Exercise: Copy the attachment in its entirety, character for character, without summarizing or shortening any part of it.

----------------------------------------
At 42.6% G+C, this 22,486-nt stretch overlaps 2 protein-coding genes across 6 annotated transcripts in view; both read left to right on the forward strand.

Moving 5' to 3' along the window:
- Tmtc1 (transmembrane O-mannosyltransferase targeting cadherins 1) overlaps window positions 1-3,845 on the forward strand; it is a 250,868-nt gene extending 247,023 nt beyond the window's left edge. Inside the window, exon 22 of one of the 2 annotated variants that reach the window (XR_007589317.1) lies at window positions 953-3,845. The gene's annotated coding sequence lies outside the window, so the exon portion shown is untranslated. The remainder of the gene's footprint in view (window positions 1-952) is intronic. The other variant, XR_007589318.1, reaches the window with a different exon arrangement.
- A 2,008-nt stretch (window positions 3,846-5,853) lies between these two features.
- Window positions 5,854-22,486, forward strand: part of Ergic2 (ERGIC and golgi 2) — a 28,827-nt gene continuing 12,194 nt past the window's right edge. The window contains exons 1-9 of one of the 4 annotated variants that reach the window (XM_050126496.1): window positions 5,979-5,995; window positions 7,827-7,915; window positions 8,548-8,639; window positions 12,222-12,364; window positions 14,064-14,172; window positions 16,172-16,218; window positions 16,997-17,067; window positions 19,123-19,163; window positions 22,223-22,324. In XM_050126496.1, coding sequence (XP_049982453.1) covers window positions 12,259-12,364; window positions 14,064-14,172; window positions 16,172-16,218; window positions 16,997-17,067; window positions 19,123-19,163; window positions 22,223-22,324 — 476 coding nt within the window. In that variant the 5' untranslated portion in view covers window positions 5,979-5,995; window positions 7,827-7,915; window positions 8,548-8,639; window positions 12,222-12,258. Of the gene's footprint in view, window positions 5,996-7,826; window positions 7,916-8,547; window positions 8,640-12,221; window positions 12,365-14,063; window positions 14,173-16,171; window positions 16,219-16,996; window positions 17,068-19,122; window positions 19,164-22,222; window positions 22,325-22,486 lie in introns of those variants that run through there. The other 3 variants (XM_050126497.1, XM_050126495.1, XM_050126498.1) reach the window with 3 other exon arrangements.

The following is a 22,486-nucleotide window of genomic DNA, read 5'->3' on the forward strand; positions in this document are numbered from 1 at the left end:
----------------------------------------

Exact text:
At 42.6% G+C, this 22,486-nt stretch overlaps 2 protein-coding genes across 6 annotated transcripts in view; both read left to right on the forward strand.

Moving 5' to 3' along the window:
- Tmtc1 (transmembrane O-mannosyltransferase targeting cadherins 1) overlaps window positions 1-3,845 on the forward strand; it is a 250,868-nt gene extending 247,023 nt beyond the window's left edge. Inside the window, exon 22 of one of the 2 annotated variants that reach the window (XR_007589317.1) lies at window positions 953-3,845. The gene's annotated coding sequence lies outside the window, so the exon portion shown is untranslated. The remainder of the gene's footprint in view (window positions 1-952) is intronic. The other variant, XR_007589318.1, reaches the window with a different exon arrangement.
- A 2,008-nt stretch (window positions 3,846-5,853) lies between these two features.
- Window positions 5,854-22,486, forward strand: part of Ergic2 (ERGIC and golgi 2) — a 28,827-nt gene continuing 12,194 nt past the window's right edge. The window contains exons 1-9 of one of the 4 annotated variants that reach the window (XM_050126496.1): window positions 5,979-5,995; window positions 7,827-7,915; window positions 8,548-8,639; window positions 12,222-12,364; window positions 14,064-14,172; window positions 16,172-16,218; window positions 16,997-17,067; window positions 19,123-19,163; window positions 22,223-22,324. In XM_050126496.1, coding sequence (XP_049982453.1) covers window positions 12,259-12,364; window positions 14,064-14,172; window positions 16,172-16,218; window positions 16,997-17,067; window positions 19,123-19,163; window positions 22,223-22,324 — 476 coding nt within the window. In that variant the 5' untranslated portion in view covers window positions 5,979-5,995; window positions 7,827-7,915; window positions 8,548-8,639; window positions 12,222-12,258. Of the gene's footprint in view, window positions 5,996-7,826; window positions 7,916-8,547; window positions 8,640-12,221; window positions 12,365-14,063; window positions 14,173-16,171; window positions 16,219-16,996; window positions 17,068-19,122; window positions 19,164-22,222; window positions 22,325-22,486 lie in introns of those variants that run through there. The other 3 variants (XM_050126497.1, XM_050126495.1, XM_050126498.1) reach the window with 3 other exon arrangements.

The following is a 22,486-nucleotide window of genomic DNA, read 5'->3' on the forward strand; positions in this document are numbered from 1 at the left end: